- Deck Stains are either Oil Based or Water Based. Filming or penetrating. Transparent, Semi-Transparent, Semi-Solid, Solid (opaque) Stains or a Deck Resurface Coating. See here for more info on Deck Stain Types.
- Oil-based stains can still be used in all States and Canada as long as they are compliant to local VOC regulations.
- When switching brands of deck stain it is always best to remove the old coating first. Do this by using a Deck Stain Stripper and/or sanding.
- Always apply a Wood Brightener after prepping with a Stain Stripper or Wood Deck Cleaner to neutralize the caustic.
- New Decks (less than a year) are treated differently than older decks (more than 1 year). New decks need to be prepped and usually cannot be stained right away. See this about Staining New Decks.
- Prep, Prep, Prep = increased longevity of a stain.
What is the Best Deck Stain For My Deck?
This is the top question by far that we have gotten on DeckStainHelp.com. Unfortunately, there is not a “best” deck stain out there that will outperform every other stain, every single time.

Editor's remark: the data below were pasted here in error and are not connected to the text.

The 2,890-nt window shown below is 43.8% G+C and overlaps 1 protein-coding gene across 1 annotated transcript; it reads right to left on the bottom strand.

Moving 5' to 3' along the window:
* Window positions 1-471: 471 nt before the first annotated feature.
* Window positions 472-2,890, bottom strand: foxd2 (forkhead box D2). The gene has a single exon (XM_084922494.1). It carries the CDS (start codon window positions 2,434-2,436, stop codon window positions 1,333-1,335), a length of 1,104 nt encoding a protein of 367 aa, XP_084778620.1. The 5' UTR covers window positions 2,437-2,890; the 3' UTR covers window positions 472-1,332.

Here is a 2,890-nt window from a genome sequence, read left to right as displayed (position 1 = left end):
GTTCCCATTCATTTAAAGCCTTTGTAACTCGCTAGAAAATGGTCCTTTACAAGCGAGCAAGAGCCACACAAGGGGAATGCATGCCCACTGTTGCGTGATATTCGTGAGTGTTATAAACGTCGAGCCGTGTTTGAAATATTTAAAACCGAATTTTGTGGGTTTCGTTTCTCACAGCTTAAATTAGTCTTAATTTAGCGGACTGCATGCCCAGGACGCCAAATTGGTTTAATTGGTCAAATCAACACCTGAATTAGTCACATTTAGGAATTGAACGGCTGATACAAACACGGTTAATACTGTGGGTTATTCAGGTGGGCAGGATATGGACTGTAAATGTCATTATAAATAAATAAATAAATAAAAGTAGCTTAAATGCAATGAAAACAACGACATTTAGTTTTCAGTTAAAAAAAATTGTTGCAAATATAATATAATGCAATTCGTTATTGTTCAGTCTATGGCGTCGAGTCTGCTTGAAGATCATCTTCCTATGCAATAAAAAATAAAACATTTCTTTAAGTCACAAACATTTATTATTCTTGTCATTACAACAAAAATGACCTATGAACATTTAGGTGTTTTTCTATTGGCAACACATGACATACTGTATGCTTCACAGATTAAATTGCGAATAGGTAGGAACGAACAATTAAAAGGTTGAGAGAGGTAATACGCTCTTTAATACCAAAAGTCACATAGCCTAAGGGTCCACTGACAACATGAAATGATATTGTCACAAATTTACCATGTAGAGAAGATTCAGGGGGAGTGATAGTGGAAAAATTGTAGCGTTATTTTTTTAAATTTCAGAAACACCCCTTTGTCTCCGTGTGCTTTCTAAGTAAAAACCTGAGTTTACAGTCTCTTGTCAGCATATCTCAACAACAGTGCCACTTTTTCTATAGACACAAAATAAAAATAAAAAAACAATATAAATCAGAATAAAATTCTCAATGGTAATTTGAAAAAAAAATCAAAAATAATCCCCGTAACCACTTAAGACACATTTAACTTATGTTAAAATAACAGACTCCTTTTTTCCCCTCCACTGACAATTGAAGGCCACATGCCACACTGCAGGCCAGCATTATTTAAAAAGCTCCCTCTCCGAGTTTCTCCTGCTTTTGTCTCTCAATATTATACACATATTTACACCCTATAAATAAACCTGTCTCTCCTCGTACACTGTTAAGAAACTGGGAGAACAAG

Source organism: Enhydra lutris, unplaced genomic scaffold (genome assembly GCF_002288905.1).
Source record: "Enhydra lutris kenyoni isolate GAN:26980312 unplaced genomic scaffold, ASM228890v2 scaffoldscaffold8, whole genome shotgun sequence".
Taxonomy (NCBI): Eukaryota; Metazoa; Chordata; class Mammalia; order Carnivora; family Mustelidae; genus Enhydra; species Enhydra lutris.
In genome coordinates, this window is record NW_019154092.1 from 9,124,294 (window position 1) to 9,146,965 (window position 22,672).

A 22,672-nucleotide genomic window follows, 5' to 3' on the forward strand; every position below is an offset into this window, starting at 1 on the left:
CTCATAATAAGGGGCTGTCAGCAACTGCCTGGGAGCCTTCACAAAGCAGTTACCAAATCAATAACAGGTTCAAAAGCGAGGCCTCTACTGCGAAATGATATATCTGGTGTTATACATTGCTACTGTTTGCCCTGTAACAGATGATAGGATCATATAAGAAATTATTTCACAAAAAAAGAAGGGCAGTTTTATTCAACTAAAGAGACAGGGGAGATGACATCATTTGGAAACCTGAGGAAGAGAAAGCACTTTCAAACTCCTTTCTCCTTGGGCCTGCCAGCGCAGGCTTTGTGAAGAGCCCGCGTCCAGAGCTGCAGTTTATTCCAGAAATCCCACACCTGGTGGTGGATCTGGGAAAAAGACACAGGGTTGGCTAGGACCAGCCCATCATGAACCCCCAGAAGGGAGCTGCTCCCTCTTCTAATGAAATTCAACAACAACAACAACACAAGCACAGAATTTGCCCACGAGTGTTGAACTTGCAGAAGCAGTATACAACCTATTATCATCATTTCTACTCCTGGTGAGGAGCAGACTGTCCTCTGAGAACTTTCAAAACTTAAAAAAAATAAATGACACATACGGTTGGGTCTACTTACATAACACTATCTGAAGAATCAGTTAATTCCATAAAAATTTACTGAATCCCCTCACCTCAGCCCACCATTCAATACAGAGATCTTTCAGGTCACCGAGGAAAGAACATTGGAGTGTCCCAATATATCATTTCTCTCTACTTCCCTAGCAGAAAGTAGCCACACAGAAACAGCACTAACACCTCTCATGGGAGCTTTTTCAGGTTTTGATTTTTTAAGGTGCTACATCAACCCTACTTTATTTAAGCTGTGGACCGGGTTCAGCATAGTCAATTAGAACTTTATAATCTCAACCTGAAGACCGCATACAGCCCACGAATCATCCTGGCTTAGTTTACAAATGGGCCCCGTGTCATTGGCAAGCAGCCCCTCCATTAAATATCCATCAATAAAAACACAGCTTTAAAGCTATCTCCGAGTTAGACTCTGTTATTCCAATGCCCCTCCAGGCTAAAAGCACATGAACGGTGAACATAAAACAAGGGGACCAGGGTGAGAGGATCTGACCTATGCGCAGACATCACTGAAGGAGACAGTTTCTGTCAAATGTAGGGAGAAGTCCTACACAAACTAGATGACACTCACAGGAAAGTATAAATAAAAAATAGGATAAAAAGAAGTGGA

A better way to approach this common question is to ask, “what is the best stain for my deck and it’s environment?” A wood deck stain that performs well in humid South Carolina does not mean it will perform well in the snowy Midwest states. VOC (Volatile Organic Compounds) Laws come into effect for different parts of the country as well. This may limit what is available in your state or country. For example, TWP 100 cannot be used in 17 states and Canada that have a low VOC content of 250.
To understand a deck stain and its potential longevity, we should first look at why deck stains fail:
- UV rays from the sun will damage the wood resulting in degradation of the wood cellular structure. This will break down the stain while causing the wood to oxidize (turn gray).
- Water, snow, and ice will cause damage to the wood by breaking down the exposed cell structure.
- Freeze/thaw will expand and contract the wood resulting in the stain “bond” with the wood cells to fail.